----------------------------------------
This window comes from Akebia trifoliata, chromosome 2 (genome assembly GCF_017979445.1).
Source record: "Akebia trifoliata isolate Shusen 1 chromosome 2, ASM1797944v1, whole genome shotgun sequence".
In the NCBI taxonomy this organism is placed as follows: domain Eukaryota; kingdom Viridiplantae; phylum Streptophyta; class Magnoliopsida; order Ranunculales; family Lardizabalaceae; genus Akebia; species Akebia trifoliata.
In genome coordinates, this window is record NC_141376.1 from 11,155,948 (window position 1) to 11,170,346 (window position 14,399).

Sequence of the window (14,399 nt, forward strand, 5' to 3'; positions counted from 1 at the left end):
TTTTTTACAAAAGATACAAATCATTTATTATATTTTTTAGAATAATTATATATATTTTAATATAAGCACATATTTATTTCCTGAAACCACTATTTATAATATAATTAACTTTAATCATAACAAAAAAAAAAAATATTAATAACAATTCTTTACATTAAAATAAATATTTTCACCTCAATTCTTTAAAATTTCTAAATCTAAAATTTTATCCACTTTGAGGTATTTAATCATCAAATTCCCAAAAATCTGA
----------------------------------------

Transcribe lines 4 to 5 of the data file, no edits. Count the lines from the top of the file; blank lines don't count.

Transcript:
In genome coordinates, this window is record NC_141376.1 from 11,155,948 (window position 1) to 11,170,346 (window position 14,399).

Sequence of the window (14,399 nt, forward strand, 5' to 3'; positions counted from 1 at the left end):